President Trump takes a very different approach to the environment from Mr Obama. The former president argued that climate change was "real and cannot be ignored".
The Clean Power Plan sought to limit greenhouse gas emissions at coal-fired power plants to meet US commitments under the Paris accord.
The regulation has been unpopular in Republican-run states, where it has been subject to legal challenges - especially from businesses that rely on burning oil, coal and gas.
Last year the Supreme Court temporarily halted the plan, while the challenges are heard.
The Trump administration says that scrapping the plan will put people to work and reduce America's reliance on imported fuel.
It says the president will be "moving forward on energy production in the US".
"The previous administration devalued workers with their policies. We can protect the environment while providing people with work."
During the president's maiden visit to the Environmental Protection Agency, he signed the Energy Independence Executive Order, which cuts EPA regulations in order to support Mr Trump's plan of cutting the agency's budget by a third.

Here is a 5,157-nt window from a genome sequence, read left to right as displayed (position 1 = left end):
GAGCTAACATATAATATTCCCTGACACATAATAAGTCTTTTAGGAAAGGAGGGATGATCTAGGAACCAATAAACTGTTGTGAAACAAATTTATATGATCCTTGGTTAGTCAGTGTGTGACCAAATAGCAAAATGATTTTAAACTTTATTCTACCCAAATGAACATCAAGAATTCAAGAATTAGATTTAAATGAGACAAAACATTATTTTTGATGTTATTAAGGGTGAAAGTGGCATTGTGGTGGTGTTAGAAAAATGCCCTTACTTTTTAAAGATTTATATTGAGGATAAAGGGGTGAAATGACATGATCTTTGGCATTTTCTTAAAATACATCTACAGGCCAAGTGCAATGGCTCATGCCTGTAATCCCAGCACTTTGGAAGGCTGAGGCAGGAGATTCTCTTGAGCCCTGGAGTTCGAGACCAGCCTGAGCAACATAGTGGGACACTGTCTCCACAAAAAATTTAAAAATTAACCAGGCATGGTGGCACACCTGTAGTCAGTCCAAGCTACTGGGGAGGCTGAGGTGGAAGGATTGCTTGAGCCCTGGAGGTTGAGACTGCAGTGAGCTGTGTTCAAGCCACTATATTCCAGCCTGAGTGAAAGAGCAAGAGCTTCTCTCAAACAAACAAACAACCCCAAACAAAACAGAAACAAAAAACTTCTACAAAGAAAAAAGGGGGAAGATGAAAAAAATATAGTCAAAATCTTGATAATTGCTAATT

This order signed by President Trump is both a practical and a philosophical attempt to change the US narrative on climate change.
His supporters say it will create thousands of jobs in the liberated oil and gas industries. His opponents agree the new order will be a job creator - but they'll be jobs for lawyers, not in the coal fields.
Front and centre is practical action on the Clean Power Plan (CPP), the Obama project to cut fossil fuels from energy production. Although it has long been tied up in the courts, the new administration will leave it to fester there while they come up with a much weaker replacement.
There will also be new, less restrictive rules on methane emissions from the oil and industry and more freedom to sell coal leases from federal lands.
President Trump is signalling a significant change in the widely held philosophy that CO2 is the enemy, the main driver of climate change.
US environmentalists are aghast but also enraged. They will be queuing up to go to court. But in many ways that's playing into the hands of President Trump and the fossil fuel lobby.
"Delay is what they want," one green source told me, "delay is winning."